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US CREDIT-Simon Property debt may be pressured by GGP bid

 NEW YORK, Feb 18 (Reuters) - Simon Property Group's SPG.N
bonds have weakened on its bid to buy General Growth Properties
assets out of bankruptcy, and the company may face ratings
downgrades and further debt deterioration depending on the
success and final ownership details of its bid.
 Simon Property earlier this month offered to pay $7 billion
to pay off General Growth's GGWPK.PK creditors and give
nearly $3 billion to shareholders in a deal that would combine
the two largest U.S. shopping mall owners. For details, see
[ID:nN16210579]
 Standard & Poor's said it may cut Simon Property on the
deal while Moody's Investors Service placed the company under
review with "direction uncertain," citing potential
deterioration in the company's credit profile.
 Simon Property has a history of successfully incorporating
acquisitions and General Growth has a number of assets that
would further enhance its already-diverse portfolio, analysts
said.
 There are risks to the company's ratings and debt, however,
depending on the company's ultimate level of ownership, and the
mix of cash and stock in any deal, they said.
 "The biggest driver of Simon Property's remaining liquidity
position after a deal is its ownership level," CreditSights
analysts Craig Guttenplan and Rob Haines said in a report.
 "Even a 50/50 joint venture arrangement would drain Simon
Property's entire $4.0 billion cash balance and require a
drawdown on its credit facility absent a capital markets
transaction which we believe would have a negative impact on
the company's ratings and spreads," they said.
 Simon Property said it plans to finance the deal with cash
on hand, existing credit facilities and by bringing in
institutional investors for joint ventures on some of the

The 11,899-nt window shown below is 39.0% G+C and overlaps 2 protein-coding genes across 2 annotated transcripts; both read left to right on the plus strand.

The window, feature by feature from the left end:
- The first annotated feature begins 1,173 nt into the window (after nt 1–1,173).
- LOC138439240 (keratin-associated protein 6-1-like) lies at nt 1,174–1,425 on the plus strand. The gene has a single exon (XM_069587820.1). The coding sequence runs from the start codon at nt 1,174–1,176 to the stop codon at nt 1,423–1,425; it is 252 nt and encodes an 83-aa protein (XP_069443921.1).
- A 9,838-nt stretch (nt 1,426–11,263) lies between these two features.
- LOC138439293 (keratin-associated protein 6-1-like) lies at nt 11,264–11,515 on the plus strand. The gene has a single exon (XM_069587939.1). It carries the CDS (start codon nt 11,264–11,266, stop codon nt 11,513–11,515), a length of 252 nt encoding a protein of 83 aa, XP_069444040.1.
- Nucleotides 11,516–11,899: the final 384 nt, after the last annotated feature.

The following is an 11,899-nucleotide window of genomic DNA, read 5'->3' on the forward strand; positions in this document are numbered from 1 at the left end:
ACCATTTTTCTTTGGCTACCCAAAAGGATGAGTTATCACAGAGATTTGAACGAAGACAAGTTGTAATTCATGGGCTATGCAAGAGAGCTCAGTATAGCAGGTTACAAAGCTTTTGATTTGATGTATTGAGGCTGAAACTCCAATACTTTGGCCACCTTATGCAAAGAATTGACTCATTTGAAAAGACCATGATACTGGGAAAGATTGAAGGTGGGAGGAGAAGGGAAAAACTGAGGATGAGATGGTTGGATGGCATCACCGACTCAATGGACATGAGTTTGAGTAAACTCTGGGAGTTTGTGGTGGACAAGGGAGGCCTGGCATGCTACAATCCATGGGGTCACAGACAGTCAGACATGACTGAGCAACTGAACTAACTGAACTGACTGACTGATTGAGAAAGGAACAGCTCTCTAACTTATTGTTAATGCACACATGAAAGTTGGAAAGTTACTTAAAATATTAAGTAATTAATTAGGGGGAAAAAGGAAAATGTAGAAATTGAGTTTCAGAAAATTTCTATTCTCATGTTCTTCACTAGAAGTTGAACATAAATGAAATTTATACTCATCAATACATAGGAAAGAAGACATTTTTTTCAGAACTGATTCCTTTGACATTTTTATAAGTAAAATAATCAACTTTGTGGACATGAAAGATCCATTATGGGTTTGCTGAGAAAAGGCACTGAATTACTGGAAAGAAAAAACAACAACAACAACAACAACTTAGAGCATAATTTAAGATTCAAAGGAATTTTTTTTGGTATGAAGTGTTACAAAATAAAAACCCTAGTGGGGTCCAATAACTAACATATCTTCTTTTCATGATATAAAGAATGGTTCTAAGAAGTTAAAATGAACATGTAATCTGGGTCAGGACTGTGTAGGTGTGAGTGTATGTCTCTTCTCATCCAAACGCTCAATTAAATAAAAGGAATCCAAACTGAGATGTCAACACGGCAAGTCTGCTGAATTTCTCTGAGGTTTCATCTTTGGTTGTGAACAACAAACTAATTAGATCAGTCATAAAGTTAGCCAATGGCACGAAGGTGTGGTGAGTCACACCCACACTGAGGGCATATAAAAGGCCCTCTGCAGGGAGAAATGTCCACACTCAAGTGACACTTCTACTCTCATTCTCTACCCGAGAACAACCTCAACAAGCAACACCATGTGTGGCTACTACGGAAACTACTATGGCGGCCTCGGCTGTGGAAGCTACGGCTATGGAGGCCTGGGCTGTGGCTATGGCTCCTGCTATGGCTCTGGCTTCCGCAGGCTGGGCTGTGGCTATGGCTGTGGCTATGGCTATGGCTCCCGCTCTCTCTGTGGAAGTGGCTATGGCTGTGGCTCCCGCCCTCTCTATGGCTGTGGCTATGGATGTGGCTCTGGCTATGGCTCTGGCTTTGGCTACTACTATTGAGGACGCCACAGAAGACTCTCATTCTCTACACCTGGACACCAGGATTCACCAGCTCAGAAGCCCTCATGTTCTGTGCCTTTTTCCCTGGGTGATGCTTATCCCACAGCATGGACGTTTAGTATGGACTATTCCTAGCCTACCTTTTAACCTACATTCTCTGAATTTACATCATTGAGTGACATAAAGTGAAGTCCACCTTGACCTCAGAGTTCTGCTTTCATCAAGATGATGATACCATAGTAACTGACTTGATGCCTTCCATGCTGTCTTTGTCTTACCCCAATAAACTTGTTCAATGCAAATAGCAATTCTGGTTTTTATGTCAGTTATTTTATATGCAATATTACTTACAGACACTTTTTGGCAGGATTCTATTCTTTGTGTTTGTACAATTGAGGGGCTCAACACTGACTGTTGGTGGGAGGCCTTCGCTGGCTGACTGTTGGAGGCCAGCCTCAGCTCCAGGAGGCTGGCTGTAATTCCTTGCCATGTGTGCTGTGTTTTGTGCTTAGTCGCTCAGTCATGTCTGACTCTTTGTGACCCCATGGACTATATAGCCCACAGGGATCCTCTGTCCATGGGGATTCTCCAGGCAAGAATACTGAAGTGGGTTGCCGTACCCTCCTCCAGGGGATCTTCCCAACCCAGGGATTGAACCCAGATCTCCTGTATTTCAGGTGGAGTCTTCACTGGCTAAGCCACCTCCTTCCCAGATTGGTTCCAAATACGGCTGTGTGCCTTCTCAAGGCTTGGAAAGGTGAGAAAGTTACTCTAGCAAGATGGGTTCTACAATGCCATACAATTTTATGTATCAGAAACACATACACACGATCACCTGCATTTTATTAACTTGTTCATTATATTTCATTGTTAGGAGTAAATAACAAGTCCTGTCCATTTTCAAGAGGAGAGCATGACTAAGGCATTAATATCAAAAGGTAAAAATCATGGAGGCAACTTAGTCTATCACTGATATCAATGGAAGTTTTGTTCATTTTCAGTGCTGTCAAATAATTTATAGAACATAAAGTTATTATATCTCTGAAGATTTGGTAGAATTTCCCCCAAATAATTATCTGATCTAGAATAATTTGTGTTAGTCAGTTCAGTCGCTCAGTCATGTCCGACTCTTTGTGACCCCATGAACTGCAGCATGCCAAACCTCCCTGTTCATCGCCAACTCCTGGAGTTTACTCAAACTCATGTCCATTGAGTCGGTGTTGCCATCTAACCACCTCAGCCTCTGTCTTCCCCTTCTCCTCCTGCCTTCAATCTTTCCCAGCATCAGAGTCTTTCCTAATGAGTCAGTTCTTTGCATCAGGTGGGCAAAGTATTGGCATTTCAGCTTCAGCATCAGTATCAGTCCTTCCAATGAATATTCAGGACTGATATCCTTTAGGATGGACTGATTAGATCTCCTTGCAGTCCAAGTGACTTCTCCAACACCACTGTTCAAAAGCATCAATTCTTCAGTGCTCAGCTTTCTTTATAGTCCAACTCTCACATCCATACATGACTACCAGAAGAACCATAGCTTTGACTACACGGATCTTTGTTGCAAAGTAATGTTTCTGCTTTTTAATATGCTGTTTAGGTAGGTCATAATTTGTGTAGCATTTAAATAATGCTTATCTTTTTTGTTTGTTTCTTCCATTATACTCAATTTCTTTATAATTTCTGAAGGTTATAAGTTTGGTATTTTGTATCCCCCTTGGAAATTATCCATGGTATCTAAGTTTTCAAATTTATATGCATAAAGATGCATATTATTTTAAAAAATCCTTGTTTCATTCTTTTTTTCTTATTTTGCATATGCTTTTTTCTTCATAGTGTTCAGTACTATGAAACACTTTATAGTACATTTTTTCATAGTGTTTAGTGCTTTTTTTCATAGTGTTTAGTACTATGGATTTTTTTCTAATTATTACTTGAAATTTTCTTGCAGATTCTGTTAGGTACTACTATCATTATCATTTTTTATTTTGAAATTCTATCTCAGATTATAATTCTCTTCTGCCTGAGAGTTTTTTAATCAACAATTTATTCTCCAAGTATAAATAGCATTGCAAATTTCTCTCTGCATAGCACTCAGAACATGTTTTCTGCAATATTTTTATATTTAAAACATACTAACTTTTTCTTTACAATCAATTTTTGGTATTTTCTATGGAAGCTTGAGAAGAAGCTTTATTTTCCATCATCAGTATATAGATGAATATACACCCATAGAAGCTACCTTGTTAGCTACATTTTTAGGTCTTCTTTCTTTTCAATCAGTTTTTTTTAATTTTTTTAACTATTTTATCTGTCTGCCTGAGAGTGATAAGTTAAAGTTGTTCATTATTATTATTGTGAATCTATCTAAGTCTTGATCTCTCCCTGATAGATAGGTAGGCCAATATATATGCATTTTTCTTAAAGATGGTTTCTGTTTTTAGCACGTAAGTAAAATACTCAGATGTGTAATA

properties.
 Sources told Reuters last week that the company is in very
early stage talks with Blackstone BX.N about participating in
the bid.
 CreditSights said it views a deal in which the company
takes an ownership stake of between 30 and 50 percent of the
firm as most likely if an offer is accepted, "given Simon
Property's conservative approach to financing and its
dedication to high ratings."
 Simon Property's bonds have weakened on risks from the
proposed deal, however, while the cost to insure its debt with
credit default swaps has risen.
 The cost of insuring the company's bonds for five years has
increased to around 156.5 basis points, or $156,500 per year to
insure $10 million in debt, from 147 basis points on Feb. 15,
before Simon Property announced its bid, according to Markit
Intraday.
 Simon Property's 6.75 percent bond due 2014 has widened to
170 basis points over comparable U.S. Treasuries, from 162
basis points before the announcement, according to
MarketAxess.
 S&P said it may cut Simon Property's corporate credit
rating and unsecured debt from A-minus, the seventh highest
investment grade, saying the size of the acquisition could
weaken its credit profile if the company assumes debt.
 The rating agency also warned it may cut the company's
unsecured debt to one step below its corporate credit rating if
unsecured net operating income falls below S&P's 50 percent
threshold.
 Moody's also said that it may cut Simon Property's debt by
one notch if a transaction worsens the company's long-term
financial profile or if the company takes on secured debt of
more than 35 percent of its gross book assets.
 The rating, on the other hand, may be confirmed if Simon
can mitigate high debt taken on to fund a transaction and
maintain solid operating performance.
 Moody's rates the company A3, also the seventh highest
investment grade.
 (Editing by Chizu Nomiyama)















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